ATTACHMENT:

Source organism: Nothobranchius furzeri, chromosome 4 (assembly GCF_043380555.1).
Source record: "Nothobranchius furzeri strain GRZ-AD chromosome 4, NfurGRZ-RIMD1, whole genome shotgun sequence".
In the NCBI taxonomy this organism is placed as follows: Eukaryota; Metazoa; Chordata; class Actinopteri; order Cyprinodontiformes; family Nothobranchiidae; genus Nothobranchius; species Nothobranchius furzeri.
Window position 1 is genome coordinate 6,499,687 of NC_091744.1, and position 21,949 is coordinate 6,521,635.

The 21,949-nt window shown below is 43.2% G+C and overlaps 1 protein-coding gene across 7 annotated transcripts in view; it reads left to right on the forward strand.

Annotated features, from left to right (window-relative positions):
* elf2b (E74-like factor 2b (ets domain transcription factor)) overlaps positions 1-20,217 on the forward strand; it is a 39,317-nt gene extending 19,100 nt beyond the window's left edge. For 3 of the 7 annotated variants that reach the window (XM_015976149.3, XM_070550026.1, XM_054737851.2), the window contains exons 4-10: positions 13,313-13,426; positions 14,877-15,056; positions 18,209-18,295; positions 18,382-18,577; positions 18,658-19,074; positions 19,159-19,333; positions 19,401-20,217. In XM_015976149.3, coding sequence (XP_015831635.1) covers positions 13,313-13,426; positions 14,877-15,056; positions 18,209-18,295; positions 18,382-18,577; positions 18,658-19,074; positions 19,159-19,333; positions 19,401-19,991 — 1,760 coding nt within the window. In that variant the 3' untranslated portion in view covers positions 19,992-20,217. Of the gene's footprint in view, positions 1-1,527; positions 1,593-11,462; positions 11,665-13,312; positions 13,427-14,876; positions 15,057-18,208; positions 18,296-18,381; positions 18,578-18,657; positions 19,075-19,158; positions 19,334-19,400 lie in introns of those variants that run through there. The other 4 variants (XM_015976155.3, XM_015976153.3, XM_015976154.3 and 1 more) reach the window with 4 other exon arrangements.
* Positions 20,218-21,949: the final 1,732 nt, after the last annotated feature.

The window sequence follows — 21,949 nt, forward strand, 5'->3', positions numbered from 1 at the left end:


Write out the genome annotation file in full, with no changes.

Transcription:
Source organism: Nothobranchius furzeri, chromosome 4 (assembly GCF_043380555.1).
Source record: "Nothobranchius furzeri strain GRZ-AD chromosome 4, NfurGRZ-RIMD1, whole genome shotgun sequence".
In the NCBI taxonomy this organism is placed as follows: Eukaryota; Metazoa; Chordata; class Actinopteri; order Cyprinodontiformes; family Nothobranchiidae; genus Nothobranchius; species Nothobranchius furzeri.
Window position 1 is genome coordinate 6,499,687 of NC_091744.1, and position 21,949 is coordinate 6,521,635.

The 21,949-nt window shown below is 43.2% G+C and overlaps 1 protein-coding gene across 7 annotated transcripts in view; it reads left to right on the forward strand.

Annotated features, from left to right (window-relative positions):
* elf2b (E74-like factor 2b (ets domain transcription factor)) overlaps positions 1-20,217 on the forward strand; it is a 39,317-nt gene extending 19,100 nt beyond the window's left edge. For 3 of the 7 annotated variants that reach the window (XM_015976149.3, XM_070550026.1, XM_054737851.2), the window contains exons 4-10: positions 13,313-13,426; positions 14,877-15,056; positions 18,209-18,295; positions 18,382-18,577; positions 18,658-19,074; positions 19,159-19,333; positions 19,401-20,217. In XM_015976149.3, coding sequence (XP_015831635.1) covers positions 13,313-13,426; positions 14,877-15,056; positions 18,209-18,295; positions 18,382-18,577; positions 18,658-19,074; positions 19,159-19,333; positions 19,401-19,991 — 1,760 coding nt within the window. In that variant the 3' untranslated portion in view covers positions 19,992-20,217. Of the gene's footprint in view, positions 1-1,527; positions 1,593-11,462; positions 11,665-13,312; positions 13,427-14,876; positions 15,057-18,208; positions 18,296-18,381; positions 18,578-18,657; positions 19,075-19,158; positions 19,334-19,400 lie in introns of those variants that run through there. The other 4 variants (XM_015976155.3, XM_015976153.3, XM_015976154.3 and 1 more) reach the window with 4 other exon arrangements.
* Positions 20,218-21,949: the final 1,732 nt, after the last annotated feature.

The window sequence follows — 21,949 nt, forward strand, 5'->3', positions numbered from 1 at the left end: